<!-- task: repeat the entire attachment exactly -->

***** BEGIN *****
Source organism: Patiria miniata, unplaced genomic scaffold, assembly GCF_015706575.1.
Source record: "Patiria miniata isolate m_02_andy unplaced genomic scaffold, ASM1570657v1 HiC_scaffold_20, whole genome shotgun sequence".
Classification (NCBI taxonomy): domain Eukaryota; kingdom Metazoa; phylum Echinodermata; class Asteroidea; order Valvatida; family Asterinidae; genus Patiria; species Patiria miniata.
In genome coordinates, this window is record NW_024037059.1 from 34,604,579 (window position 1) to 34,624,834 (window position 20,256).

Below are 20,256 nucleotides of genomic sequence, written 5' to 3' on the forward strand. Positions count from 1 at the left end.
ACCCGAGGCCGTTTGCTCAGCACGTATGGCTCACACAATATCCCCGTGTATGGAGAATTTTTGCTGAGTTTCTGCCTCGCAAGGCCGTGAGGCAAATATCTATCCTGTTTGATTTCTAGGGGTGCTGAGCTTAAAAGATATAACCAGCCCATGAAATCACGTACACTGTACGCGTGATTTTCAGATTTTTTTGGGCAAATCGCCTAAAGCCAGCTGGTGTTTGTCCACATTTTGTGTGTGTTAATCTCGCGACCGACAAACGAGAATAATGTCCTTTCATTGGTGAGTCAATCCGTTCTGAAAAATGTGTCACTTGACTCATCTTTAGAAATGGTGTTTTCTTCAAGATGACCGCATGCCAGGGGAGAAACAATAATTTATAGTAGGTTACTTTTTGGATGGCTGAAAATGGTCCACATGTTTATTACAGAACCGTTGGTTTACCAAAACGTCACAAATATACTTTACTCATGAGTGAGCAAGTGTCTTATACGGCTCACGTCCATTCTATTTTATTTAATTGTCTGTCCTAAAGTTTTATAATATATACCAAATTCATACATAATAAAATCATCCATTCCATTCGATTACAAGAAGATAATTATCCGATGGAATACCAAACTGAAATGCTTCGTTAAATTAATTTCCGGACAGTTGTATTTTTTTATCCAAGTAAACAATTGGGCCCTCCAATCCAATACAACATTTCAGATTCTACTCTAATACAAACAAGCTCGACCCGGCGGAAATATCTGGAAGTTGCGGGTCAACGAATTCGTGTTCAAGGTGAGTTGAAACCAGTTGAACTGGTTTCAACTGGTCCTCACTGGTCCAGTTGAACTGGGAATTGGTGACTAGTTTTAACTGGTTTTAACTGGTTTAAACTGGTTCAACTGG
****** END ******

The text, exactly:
Source organism: Patiria miniata, unplaced genomic scaffold, assembly GCF_015706575.1.
Source record: "Patiria miniata isolate m_02_andy unplaced genomic scaffold, ASM1570657v1 HiC_scaffold_20, whole genome shotgun sequence".
Classification (NCBI taxonomy): domain Eukaryota; kingdom Metazoa; phylum Echinodermata; class Asteroidea; order Valvatida; family Asterinidae; genus Patiria; species Patiria miniata.
In genome coordinates, this window is record NW_024037059.1 from 34,604,579 (window position 1) to 34,624,834 (window position 20,256).

Below are 20,256 nucleotides of genomic sequence, written 5' to 3' on the forward strand. Positions count from 1 at the left end.
ACCCGAGGCCGTTTGCTCAGCACGTATGGCTCACACAATATCCCCGTGTATGGAGAATTTTTGCTGAGTTTCTGCCTCGCAAGGCCGTGAGGCAAATATCTATCCTGTTTGATTTCTAGGGGTGCTGAGCTTAAAAGATATAACCAGCCCATGAAATCACGTACACTGTACGCGTGATTTTCAGATTTTTTTGGGCAAATCGCCTAAAGCCAGCTGGTGTTTGTCCACATTTTGTGTGTGTTAATCTCGCGACCGACAAACGAGAATAATGTCCTTTCATTGGTGAGTCAATCCGTTCTGAAAAATGTGTCACTTGACTCATCTTTAGAAATGGTGTTTTCTTCAAGATGACCGCATGCCAGGGGAGAAACAATAATTTATAGTAGGTTACTTTTTGGATGGCTGAAAATGGTCCACATGTTTATTACAGAACCGTTGGTTTACCAAAACGTCACAAATATACTTTACTCATGAGTGAGCAAGTGTCTTATACGGCTCACGTCCATTCTATTTTATTTAATTGTCTGTCCTAAAGTTTTATAATATATACCAAATTCATACATAATAAAATCATCCATTCCATTCGATTACAAGAAGATAATTATCCGATGGAATACCAAACTGAAATGCTTCGTTAAATTAATTTCCGGACAGTTGTATTTTTTTATCCAAGTAAACAATTGGGCCCTCCAATCCAATACAACATTTCAGATTCTACTCTAATACAAACAAGCTCGACCCGGCGGAAATATCTGGAAGTTGCGGGTCAACGAATTCGTGTTCAAGGTGAGTTGAAACCAGTTGAACTGGTTTCAACTGGTCCTCACTGGTCCAGTTGAACTGGGAATTGGTGACTAGTTTTAACTGGTTTTAACTGGTTTAAACTGGTTCAACTGG